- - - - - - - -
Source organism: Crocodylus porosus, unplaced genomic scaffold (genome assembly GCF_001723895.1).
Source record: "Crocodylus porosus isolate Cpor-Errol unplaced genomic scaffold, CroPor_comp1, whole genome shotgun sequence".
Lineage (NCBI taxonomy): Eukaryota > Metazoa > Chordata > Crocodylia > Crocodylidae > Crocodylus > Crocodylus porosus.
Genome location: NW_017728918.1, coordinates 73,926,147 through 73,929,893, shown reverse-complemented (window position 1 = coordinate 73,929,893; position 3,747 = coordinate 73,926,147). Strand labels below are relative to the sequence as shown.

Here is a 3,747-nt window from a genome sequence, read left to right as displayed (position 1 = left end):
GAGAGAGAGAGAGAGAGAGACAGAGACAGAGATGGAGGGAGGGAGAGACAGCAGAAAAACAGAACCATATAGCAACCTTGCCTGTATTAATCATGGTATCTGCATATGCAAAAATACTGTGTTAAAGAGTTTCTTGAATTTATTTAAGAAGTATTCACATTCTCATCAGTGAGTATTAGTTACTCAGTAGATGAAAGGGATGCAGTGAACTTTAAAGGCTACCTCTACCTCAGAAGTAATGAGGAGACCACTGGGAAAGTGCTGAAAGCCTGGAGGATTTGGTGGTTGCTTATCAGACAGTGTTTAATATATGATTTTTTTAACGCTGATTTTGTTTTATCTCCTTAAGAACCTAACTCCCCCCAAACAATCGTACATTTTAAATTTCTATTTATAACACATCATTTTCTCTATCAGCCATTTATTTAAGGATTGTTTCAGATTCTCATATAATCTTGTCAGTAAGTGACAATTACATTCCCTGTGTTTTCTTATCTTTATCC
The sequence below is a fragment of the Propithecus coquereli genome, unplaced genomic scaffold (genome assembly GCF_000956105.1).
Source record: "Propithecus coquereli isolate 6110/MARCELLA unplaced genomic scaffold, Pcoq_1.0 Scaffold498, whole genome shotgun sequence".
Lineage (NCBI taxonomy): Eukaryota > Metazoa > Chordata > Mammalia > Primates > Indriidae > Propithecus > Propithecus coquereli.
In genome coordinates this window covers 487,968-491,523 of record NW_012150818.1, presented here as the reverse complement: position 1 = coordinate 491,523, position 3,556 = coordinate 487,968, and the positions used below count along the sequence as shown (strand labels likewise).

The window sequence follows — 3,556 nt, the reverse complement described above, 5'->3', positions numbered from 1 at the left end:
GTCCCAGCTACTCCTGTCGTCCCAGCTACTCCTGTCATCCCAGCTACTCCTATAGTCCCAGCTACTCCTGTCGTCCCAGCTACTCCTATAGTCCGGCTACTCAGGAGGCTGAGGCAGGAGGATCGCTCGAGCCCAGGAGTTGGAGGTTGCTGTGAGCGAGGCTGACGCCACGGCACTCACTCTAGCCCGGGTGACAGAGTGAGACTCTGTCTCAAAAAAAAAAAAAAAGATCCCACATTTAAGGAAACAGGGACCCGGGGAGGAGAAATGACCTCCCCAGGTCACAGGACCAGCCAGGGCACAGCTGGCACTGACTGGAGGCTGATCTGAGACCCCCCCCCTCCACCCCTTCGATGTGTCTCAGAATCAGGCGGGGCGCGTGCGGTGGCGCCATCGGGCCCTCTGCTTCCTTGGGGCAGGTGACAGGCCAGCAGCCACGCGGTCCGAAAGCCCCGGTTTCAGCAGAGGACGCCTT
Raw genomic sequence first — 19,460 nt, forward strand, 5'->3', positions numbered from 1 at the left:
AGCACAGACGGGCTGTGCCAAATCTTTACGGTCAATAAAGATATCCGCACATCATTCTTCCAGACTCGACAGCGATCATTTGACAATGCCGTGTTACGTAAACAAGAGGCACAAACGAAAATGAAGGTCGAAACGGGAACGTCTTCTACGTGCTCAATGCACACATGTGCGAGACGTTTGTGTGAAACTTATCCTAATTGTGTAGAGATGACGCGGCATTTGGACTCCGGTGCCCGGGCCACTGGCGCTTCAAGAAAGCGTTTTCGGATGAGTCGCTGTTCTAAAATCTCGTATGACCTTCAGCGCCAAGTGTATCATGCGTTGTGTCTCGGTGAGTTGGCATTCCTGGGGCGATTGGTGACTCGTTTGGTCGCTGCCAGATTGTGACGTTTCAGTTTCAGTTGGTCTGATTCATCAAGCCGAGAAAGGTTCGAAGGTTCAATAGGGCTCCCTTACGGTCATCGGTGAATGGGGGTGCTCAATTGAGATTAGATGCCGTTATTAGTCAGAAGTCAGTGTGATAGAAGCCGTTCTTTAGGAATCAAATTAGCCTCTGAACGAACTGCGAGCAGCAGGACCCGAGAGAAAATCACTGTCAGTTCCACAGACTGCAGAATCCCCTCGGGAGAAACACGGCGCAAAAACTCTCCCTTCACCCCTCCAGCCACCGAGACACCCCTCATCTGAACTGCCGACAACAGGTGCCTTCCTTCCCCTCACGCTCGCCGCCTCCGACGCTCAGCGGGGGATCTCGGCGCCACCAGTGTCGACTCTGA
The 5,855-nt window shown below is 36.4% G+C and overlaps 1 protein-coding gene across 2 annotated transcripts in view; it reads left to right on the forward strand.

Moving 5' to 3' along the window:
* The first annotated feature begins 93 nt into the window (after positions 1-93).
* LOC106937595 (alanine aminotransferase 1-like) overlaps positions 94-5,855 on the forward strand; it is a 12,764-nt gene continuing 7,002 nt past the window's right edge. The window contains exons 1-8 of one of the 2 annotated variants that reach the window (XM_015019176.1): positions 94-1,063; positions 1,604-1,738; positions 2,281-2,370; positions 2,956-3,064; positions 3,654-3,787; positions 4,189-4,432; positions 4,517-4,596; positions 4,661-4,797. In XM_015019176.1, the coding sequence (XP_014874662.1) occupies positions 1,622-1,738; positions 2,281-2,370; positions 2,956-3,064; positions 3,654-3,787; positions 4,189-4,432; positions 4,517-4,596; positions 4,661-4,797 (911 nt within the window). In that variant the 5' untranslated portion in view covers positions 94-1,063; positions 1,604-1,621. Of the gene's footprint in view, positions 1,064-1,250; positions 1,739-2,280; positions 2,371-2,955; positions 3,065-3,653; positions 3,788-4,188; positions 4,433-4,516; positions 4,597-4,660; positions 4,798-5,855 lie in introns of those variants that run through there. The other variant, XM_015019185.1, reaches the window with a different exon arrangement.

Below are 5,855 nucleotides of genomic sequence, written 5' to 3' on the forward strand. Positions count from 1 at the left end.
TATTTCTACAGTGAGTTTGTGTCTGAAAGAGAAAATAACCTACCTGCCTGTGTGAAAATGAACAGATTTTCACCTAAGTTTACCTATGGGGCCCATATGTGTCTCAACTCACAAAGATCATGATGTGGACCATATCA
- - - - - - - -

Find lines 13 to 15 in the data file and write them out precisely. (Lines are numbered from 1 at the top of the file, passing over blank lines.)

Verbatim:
Raw genomic sequence first — 19,460 nt, forward strand, 5'->3', positions numbered from 1 at the left:
AGCACAGACGGGCTGTGCCAAATCTTTACGGTCAATAAAGATATCCGCACATCATTCTTCCAGACTCGACAGCGATCATTTGACAATGCCGTGTTACGTAAACAAGAGGCACAAACGAAAATGAAGGTCGAAACGGGAACGTCTTCTACGTGCTCAATGCACACATGTGCGAGACGTTTGTGTGAAACTTATCCTAATTGTGTAGAGATGACGCGGCATTTGGACTCCGGTGCCCGGGCCACTGGCGCTTCAAGAAAGCGTTTTCGGATGAGTCGCTGTTCTAAAATCTCGTATGACCTTCAGCGCCAAGTGTATCATGCGTTGTGTCTCGGTGAGTTGGCATTCCTGGGGCGATTGGTGACTCGTTTGGTCGCTGCCAGATTGTGACGTTTCAGTTTCAGTTGGTCTGATTCATCAAGCCGAGAAAGGTTCGAAGGTTCAATAGGGCTCCCTTACGGTCATCGGTGAATGGGGGTGCTCAATTGAGATTAGATGCCGTTATTAGTCAGAAGTCAGTGTGATAGAAGCCGTTCTTTAGGAATCAAATTAGCCTCTGAACGAACTGCGAGCAGCAGGACCCGAGAGAAAATCACTGTCAGTTCCACAGACTGCAGAATCCCCTCGGGAGAAACACGGCGCAAAAACTCTCCCTTCACCCCTCCAGCCACCGAGACACCCCTCATCTGAACTGCCGACAACAGGTGCCTTCCTTCCCCTCACGCTCGCCGCCTCCGACGCTCAGCGGGGGATCTCGGCGCCACCAGTGTCGACTCTGA
The 5,855-nt window shown below is 36.4% G+C and overlaps 1 protein-coding gene across 2 annotated transcripts in view; it reads left to right on the forward strand.